Culture Culture

06/01/2018 - 17:09

Welcoming spring with year-animal ao dai

In order to welcome spring and the Year of Dog, the painter Tran Huu Nhat has completed a trio of high-quality brocade ao dai (traditional costume for the Vietnamese) featuring the dog, a combination of traditionalism, modernism and cubism.

Tran Huu Nhat the painter

Although the dog is very close to humans, designing ao dai using the image of the dog is a new idea, not easy to fulfil. "Since these ao dai are for spring, they must be beautiful, colorful and traditional-looking. I got the inspiration from Dong Ho and Sinh folk paintings and tried to combine with the modern style of cubism. I wanted to keep these ao dai simple. Beauty comes from such simplicity," said the painter.

The collection, including two items for males and one for females, was done within a month. Why three? "Three is an odd number, symbolizing action and change. Number three also represents the three styles I used to make these ao dai. Number 3 is widely used in Vietnam such as in triple gates, tam the (past, present and future), tam phuc (happiness, wealth and longevity). I want to bring peace and progression to people through this trio," said Nhat.

The first ao dai for males was inspired by the stone dog in Vietnamese culture. The custom of worshipping dogs has been long existed. In Hue, villagers in Pho Dong and Pho Trung (Nam Pho) regard the dog as god and worship it in temples. Dao Duy Anh wrote: "In the past, people never built the gate on the central axis. They did not want outsiders to look directly into the house. They also never built a path leading to the center of the house. Neither did they build their house in front of the temple. In case they had to do so, they buried a dog at the gate to block the bad air." This meant the dog brought good luck for people. With this in mind, Tran Huu Nhat painted the dog on the ao dai to welcome the Year of Dog with colorful patterns easy to comprehend. The dogs hide themselves among spring flowers, plants and birds. Along the buttons are colorful flowers in contrast to the thoughtful faces of the dogs as a representation of the blessing and prosperous spring.

Trio of high-quality brocade ao dai

On the other ao dai for males, Tran Huu Nhat painted more than one dog in the style of cubism. With symmetric, bold and flexible brush strokes, he wished for togetherness, fullness and harmony of people, heaven and earth. At the center of the painting is a very Vietnamese-looking dog, surrounded by yellow squares, symbolizing the governance of the universe over everything on earth. This ao dai is the combination of the five basic elements: metal (white), wood (green), water (black), fire (red) and earth (yellow), representing the harmony of yin and yang through the style of cubism.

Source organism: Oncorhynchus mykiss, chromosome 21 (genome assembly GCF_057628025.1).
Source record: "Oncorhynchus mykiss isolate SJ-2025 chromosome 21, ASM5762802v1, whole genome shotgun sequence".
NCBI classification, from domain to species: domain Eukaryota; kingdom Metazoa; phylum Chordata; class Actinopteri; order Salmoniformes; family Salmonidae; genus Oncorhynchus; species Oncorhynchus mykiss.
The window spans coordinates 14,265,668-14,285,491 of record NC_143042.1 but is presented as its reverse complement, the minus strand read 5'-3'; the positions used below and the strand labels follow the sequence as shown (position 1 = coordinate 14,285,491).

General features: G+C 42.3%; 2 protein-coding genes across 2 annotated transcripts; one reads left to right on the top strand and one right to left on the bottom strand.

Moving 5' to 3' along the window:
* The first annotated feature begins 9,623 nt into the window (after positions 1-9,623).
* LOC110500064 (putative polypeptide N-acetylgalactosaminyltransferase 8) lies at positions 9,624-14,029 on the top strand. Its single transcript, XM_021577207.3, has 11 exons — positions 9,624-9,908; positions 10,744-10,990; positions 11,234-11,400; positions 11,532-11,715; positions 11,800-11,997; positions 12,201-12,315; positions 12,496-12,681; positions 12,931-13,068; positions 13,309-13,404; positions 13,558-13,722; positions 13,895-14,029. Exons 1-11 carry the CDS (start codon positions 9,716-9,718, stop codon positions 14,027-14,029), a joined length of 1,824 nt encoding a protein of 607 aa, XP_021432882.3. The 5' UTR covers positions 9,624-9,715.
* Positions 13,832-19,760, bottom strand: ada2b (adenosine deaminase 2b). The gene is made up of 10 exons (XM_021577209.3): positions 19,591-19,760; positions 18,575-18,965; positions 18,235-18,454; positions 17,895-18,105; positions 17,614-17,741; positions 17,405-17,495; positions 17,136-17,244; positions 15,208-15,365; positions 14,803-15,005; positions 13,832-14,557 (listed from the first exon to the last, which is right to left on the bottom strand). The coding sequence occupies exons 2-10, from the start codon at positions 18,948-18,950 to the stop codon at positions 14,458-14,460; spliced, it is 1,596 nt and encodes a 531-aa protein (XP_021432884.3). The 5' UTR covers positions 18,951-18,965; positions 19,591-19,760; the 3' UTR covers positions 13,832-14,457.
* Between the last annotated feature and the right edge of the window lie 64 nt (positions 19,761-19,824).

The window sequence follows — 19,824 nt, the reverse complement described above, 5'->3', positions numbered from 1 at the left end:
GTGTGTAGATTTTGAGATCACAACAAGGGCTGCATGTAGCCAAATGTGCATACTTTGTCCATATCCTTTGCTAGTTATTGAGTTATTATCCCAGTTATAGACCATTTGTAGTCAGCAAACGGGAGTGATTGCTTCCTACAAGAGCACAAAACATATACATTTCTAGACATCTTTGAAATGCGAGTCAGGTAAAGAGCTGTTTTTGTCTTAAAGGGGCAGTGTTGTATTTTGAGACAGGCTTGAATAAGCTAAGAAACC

As for the ao dai for females, realistic description was applied to make it stand out and the collection diverse. Employing the perspective drawing style, the painter depicted the three puppies as natural and realistic as they are. At first sight, the painting look neglected with careless blanks, but in reality, that is the natural connection between individuals. Black innocent puppies sticking out their tongues on white brocade background give a vivid and oriental look for the costume.

The three ao dai were completed at dusk in his studio on Vo Thi Sau St., Hue City. Nhat said for about ten years now, he has always painted the year-animals on the ao dai but this time, painting the dog brought him a special feeling, both strange and familiar. "The dog is often regarded by many people as house guard but and it has a precious character: it never denies its owner. The dog is the smartest, the most faithful and sentimental animal of all the 12 year-animals," said Nhat frankly.

After December comes January. Peach blossom and apricot blossom are in bloom. Beloved family members are coming home. The collection of ao dai for the New Year evokes the image of homeland with trees, the sun and solitude stone dogs. It is like the new-year greetings for everyone from the young painter.

Story and photos: Nguyen Huong